THE TALENTED MR. RIPLEY, written by Patricia Highsmith in 1955, the first of her five ‘Ripliad’ novels about a slippery American sociopath plying his sick wiles in Europe, was filmed five years later in Italy by French director René Clément as Purple Noon, with Alain Delon and Maurice Ronet. That acclaimed take gave way four decades on to this $40,000,000 English-language version in 1999, written & directed by Anthony Minghella. A critical and popular success, knocking back five Oscar nominations, the silk-spun web of deceit stole 26th place at the U.S. box office, $81,298,000 from the States part of a worldwide gross of $128,800,000. Crime pays, and if sneering rich swine are offed in the bargain, the shrugs are on the house.
“I always thought it would be better to be a fake somebody than a real nobody.”
Taste-tacky but tactically tricky ‘Tom Ripley’ (Matt Damon) is a social climber who makes a quick study of social graces on his claw up the caviar chain, undaunted by scruples when his ascent clambers over targets on the game board. Impersonation is key; he assumes an identity and pretends at being part of a well-heeled, ill-bred pack that can smell money—and the lack of it—and whiff out breeding from bravado. “Fool me once”, as one of the more notable curs famously fumbled, and Tom takes the admonition to a knife-edge. In Italy, befriending arrogant ‘Dickie Greenleaf’ (Jude Law) and his good-natured fiancée ‘Marge Sherwood (Gwyneth Paltrow), Ripley carries off his masquerade, but Dickie’s contemptuous party pal ‘Freddie Miles’ (Philip Seymour Hoffman), sniffs a rat (from below decks, as it were) in Tom, whose trawler net of lies also draws in giddy socialite ‘Meredith Logue’ (Cate Blanchett). *
“Don’t you just take the past and put it in a room in a basement and lock the door and never go in there?”
Readers of Highsmith’s Ripliad differ over who best interpreted her chameleonic creep, a deceitful murderer as anti-hero. Some favor uber-handsome Delon from the 1960 caper; odd hands are raised for Dennis Hopper’s mumbling as The American Friend; others bizarrely taken with the icy ick of John Malkovich in 2002’s Ripley’s Game. We’re satisfied playing Damon’s game in this opulent effort, particularly in his minutely etched ‘tells’ of panic when Tom is found out and when his dead-eyed self-preservation instinct locks into gear.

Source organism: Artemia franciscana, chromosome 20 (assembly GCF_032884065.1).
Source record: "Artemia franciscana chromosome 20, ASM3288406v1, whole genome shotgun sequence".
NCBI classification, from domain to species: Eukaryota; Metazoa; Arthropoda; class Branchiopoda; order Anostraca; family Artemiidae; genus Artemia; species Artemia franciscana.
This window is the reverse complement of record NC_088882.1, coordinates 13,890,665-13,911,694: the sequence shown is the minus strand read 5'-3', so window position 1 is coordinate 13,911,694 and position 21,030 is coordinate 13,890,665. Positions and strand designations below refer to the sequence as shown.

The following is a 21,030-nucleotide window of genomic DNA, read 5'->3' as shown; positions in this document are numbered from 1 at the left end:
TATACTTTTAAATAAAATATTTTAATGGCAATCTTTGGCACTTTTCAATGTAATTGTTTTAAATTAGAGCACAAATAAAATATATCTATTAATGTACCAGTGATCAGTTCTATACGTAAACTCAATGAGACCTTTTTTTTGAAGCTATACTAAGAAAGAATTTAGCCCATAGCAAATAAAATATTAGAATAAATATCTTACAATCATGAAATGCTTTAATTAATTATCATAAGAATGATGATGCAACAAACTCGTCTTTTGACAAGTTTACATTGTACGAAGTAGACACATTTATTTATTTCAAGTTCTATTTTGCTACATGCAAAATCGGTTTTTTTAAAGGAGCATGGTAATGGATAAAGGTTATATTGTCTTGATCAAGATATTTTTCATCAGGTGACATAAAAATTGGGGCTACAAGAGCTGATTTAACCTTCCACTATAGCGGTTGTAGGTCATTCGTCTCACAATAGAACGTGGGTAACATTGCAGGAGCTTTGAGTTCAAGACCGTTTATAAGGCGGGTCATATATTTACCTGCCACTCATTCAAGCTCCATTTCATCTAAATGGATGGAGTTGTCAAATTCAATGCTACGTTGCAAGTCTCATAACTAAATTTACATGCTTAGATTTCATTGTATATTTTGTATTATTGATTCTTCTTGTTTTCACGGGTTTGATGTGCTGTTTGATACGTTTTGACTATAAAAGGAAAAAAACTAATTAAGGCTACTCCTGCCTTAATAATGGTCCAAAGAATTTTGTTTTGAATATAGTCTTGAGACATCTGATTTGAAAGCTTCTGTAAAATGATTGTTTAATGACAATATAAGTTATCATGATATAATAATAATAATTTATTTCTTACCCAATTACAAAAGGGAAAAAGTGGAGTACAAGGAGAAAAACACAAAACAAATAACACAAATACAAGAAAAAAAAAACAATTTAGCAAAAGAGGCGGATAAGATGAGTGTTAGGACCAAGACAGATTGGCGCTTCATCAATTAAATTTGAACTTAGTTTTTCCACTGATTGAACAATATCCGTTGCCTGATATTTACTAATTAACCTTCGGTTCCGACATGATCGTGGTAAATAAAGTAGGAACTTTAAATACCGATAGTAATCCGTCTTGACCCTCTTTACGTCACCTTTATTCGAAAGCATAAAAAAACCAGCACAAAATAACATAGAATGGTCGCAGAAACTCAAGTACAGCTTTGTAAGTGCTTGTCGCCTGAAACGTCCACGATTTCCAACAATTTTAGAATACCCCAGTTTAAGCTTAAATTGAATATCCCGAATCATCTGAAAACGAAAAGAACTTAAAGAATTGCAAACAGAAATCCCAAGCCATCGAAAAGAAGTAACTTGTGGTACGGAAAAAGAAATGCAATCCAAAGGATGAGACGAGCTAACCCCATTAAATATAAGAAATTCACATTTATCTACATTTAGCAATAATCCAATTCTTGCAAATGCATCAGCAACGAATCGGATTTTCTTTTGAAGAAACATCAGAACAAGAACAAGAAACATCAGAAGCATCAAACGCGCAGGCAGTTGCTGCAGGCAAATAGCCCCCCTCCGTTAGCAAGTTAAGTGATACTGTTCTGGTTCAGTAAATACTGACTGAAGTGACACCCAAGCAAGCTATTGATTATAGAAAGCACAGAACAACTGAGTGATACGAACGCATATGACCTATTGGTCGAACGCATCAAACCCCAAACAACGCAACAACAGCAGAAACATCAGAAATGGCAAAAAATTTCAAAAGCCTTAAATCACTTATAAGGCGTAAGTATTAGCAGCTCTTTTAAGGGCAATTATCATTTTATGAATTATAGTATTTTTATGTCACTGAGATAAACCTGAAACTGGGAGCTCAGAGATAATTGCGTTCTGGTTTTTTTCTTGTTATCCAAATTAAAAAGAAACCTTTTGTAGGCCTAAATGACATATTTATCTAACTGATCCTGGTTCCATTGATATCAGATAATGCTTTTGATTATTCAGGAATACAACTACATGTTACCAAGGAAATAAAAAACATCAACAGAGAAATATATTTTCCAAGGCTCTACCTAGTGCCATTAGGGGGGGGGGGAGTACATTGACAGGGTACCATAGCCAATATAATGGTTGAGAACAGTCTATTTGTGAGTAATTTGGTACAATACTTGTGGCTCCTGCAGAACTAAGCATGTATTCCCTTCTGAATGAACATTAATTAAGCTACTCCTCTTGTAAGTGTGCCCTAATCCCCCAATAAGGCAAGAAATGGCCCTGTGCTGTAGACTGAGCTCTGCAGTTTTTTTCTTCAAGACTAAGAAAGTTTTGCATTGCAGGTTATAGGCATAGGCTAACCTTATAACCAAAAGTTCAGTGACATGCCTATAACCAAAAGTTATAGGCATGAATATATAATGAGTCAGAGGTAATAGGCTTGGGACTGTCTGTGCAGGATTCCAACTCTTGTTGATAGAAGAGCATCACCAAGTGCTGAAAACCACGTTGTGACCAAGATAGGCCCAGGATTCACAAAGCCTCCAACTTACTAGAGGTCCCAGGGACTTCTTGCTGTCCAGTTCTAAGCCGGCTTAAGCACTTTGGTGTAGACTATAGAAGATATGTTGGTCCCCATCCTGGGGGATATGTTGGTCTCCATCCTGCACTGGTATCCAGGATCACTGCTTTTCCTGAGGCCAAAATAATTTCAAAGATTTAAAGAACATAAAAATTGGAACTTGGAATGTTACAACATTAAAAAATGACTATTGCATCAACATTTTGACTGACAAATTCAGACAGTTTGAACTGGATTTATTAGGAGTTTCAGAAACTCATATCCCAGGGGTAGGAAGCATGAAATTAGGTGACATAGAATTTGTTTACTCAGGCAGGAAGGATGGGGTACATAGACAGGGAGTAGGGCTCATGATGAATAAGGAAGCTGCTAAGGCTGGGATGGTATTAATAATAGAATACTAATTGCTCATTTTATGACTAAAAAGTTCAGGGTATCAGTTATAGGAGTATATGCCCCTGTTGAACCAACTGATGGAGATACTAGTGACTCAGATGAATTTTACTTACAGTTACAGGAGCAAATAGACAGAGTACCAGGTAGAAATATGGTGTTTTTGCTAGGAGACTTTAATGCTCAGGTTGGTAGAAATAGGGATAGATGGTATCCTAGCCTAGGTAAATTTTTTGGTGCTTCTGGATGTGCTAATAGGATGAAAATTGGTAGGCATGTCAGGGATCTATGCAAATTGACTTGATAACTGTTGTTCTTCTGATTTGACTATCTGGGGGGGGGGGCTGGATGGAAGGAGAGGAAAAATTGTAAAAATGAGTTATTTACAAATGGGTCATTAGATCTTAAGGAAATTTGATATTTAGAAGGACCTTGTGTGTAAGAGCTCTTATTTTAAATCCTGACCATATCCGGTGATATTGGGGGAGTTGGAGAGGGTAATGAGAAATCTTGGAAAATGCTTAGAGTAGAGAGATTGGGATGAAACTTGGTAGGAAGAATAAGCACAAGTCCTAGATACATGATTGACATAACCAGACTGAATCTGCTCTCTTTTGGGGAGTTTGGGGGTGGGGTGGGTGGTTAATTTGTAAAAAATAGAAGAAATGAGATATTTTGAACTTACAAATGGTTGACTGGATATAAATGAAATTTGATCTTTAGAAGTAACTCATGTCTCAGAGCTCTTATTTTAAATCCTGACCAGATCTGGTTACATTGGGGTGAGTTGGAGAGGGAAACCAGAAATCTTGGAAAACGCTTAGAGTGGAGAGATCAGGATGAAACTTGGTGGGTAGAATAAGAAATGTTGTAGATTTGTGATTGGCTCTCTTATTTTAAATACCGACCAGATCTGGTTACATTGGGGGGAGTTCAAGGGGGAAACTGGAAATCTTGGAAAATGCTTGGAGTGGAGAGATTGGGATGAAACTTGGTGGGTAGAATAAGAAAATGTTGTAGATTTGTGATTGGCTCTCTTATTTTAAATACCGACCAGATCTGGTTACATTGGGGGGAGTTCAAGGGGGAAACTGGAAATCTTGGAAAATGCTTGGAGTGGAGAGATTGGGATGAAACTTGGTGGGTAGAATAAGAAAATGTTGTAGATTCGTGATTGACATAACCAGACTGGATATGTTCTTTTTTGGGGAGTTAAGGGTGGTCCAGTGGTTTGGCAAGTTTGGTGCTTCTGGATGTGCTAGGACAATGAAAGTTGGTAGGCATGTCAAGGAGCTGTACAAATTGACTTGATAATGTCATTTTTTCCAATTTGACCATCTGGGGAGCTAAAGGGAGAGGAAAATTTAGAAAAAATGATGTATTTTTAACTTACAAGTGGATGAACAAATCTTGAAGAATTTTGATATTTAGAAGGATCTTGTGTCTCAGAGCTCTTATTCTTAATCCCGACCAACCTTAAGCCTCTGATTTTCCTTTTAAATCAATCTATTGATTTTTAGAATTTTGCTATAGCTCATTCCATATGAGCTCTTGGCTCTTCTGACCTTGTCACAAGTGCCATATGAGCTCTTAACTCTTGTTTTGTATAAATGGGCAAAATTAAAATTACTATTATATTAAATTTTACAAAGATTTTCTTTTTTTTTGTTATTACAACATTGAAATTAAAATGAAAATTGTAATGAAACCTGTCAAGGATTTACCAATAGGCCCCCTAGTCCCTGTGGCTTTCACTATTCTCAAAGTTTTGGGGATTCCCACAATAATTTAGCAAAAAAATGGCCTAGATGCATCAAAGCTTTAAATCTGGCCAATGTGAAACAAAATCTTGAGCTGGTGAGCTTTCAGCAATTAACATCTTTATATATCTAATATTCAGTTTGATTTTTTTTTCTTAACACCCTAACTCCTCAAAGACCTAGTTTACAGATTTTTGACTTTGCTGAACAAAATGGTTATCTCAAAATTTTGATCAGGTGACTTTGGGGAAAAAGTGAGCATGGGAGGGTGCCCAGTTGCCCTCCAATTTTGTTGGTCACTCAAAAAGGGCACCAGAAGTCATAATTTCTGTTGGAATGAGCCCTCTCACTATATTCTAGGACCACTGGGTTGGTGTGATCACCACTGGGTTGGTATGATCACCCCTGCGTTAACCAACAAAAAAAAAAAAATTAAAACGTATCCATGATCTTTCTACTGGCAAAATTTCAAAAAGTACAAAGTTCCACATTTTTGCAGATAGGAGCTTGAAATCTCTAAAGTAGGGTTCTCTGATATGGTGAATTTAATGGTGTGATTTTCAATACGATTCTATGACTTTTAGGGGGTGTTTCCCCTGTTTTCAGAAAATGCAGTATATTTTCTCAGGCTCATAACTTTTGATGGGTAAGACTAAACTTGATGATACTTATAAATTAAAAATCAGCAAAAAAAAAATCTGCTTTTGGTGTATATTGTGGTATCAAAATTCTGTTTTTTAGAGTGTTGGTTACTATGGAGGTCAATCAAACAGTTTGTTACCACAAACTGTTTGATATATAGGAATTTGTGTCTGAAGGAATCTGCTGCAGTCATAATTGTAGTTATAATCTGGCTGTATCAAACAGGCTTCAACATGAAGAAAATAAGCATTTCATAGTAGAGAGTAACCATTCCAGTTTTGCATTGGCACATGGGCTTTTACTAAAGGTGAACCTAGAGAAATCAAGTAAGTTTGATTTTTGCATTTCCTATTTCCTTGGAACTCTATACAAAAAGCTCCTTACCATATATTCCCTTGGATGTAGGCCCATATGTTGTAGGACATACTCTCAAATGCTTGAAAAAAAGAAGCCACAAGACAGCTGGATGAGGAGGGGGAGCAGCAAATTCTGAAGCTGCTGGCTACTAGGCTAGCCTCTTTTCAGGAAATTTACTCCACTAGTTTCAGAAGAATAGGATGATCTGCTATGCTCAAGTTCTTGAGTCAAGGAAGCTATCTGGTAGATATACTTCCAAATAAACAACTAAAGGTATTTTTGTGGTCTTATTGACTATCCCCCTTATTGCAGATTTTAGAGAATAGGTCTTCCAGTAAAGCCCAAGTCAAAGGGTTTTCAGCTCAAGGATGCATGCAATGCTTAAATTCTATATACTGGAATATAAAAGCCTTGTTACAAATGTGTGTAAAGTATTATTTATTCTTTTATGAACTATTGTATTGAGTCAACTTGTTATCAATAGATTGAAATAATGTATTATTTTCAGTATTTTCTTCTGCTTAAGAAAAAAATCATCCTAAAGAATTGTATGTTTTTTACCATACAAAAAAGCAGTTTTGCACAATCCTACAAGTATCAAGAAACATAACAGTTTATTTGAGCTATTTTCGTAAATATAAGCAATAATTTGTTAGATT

Paltrow and Blanchett are poster pick casting for “poor little rich girls”, essaying oblivious but not unkind guilelessness, cut to the quick on betrayal of assumptions and security. More painful, in a nastier vein, Law and Hoffman nail entitled WASPy arrogance to the mast (of a yacht, of course), merrily mean-spirited blue-bloods begging for sudden status therapy.
The lush production design recreates the mid-1950s see-Europe-and-play atmosphere enjoyed by those who could make the trip, John Seale’s expert cinematography bathing in location shooting in Positano, Rome, Venice, Ischia and Anzio. Unobtrusive music scoring is deployed to effect by Gabriel Yared.
“Why is it when men play they always play at killing each other?”
Academy Award nominations went up for Supporting Actor (Law), Screenplay, Art Direction, Music Score and Costume Design. With Jack Davenport, James Rebhorn, Sergio Rubini, Philip Baker Hall, Celia Weston and Stefania Rocca. 139 minutes.
* George Bush the Younger, on 9/17/02: “There’s an old saying in Tennessee—I know it’s in Texas, probably in Tennessee—that says, ‘Fool me once, shame on… shame on you. Fool me—you can’t get fooled again.” Compared to what we endured from another classless class parasite later, it’s practically Shakespearean. Welcome to Ripleyvania.
Speaking of entitled s.o.b.’s, in need of a shave by guillotine, if you met a guy named Dickie Greenleaf, shouldn’t you just sock him in the mouth on principle?